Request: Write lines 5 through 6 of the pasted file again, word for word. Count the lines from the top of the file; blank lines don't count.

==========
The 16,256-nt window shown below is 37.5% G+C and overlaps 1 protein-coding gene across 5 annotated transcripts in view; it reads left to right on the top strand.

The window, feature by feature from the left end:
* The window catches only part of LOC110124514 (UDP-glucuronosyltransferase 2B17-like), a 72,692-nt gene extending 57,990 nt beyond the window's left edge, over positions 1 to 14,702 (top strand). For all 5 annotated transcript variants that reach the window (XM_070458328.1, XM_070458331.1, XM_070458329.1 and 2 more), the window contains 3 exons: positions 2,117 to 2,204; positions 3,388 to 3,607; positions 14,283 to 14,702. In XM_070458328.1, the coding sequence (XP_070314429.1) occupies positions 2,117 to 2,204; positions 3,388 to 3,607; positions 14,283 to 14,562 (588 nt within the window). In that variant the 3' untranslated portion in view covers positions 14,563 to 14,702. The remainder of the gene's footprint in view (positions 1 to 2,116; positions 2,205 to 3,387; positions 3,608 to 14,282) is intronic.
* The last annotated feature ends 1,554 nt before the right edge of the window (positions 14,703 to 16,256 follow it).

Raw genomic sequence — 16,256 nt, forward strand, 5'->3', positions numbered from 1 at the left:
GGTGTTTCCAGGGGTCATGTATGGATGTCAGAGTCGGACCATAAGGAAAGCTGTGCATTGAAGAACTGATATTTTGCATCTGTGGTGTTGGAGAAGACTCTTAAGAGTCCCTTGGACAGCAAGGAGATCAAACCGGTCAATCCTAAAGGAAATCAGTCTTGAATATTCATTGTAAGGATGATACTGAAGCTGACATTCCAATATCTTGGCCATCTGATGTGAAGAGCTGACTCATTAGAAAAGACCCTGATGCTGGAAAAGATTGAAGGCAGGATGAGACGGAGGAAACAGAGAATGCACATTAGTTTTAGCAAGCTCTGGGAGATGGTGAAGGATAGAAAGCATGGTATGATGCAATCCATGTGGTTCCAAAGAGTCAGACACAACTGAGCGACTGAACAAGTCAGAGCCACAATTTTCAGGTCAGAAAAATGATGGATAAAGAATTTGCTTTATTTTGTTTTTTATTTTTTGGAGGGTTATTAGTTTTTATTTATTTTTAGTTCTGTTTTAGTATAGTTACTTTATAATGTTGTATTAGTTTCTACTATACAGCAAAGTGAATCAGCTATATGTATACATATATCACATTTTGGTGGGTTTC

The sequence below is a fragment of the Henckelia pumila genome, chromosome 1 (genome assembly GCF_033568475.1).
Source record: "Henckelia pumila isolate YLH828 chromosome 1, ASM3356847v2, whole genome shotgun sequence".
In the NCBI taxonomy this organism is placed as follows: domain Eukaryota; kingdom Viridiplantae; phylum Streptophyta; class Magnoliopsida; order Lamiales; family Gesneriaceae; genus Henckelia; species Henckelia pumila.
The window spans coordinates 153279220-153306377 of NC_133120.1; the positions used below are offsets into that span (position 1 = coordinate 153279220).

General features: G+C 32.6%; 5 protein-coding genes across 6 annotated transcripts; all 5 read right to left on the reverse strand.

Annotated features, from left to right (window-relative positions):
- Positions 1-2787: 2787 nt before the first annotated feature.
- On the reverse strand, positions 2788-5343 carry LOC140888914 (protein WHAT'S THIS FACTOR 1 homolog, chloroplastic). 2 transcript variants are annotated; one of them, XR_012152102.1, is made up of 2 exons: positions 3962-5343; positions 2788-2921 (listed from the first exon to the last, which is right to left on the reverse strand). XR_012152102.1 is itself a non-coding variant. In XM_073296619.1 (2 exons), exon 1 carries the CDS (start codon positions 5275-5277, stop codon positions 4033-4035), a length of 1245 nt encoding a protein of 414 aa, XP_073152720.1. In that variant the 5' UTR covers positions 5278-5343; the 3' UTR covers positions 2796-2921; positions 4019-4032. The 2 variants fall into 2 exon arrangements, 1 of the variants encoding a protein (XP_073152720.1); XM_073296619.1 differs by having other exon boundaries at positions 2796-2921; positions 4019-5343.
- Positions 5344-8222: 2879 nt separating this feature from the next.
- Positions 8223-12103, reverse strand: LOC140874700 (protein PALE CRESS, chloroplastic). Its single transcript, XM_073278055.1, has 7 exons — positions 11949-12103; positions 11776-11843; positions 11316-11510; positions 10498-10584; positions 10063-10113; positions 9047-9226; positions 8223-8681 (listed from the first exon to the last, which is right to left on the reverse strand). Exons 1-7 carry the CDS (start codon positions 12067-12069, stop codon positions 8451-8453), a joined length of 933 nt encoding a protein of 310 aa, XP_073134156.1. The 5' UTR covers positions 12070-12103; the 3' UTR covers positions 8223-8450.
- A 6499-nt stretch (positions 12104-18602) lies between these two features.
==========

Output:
Raw genomic sequence — 16,256 nt, forward strand, 5'->3', positions numbered from 1 at the left:
GGTGTTTCCAGGGGTCATGTATGGATGTCAGAGTCGGACCATAAGGAAAGCTGTGCATTGAAGAACTGATATTTTGCATCTGTGGTGTTGGAGAAGACTCTTAAGAGTCCCTTGGACAGCAAGGAGATCAAACCGGTCAATCCTAAAGGAAATCAGTCTTGAATATTCATTGTAAGGATGATACTGAAGCTGACATTCCAATATCTTGGCCATCTGATGTGAAGAGCTGACTCATTAGAAAAGACCCTGATGCTGGAAAAGATTGAAGGCAGGATGAGACGGAGGAAACAGAGAATGCACATTAGTTTTAGCAAGCTCTGGGAGATGGTGAAGGATAGAAAGCATGGTATGATGCAATCCATGTGGTTCCAAAGAGTCAGACACAACTGAGCGACTGAACAAGTCAGAGCCACAATTTTCAGGTCAGAAAAATGATGGATAAAGAATTTGCTTTATTTTGTTTTTTATTTTTTGGAGGGTTATTAGTTTTTATTTATTTTTAGTTCTGTTTTAGTATAGTTACTTTATAATGTTGTATTAGTTTCTACTATACAGCAAAGTGAATCAGCTATATGTATACATATATCACATTTTGGTGGGTTTC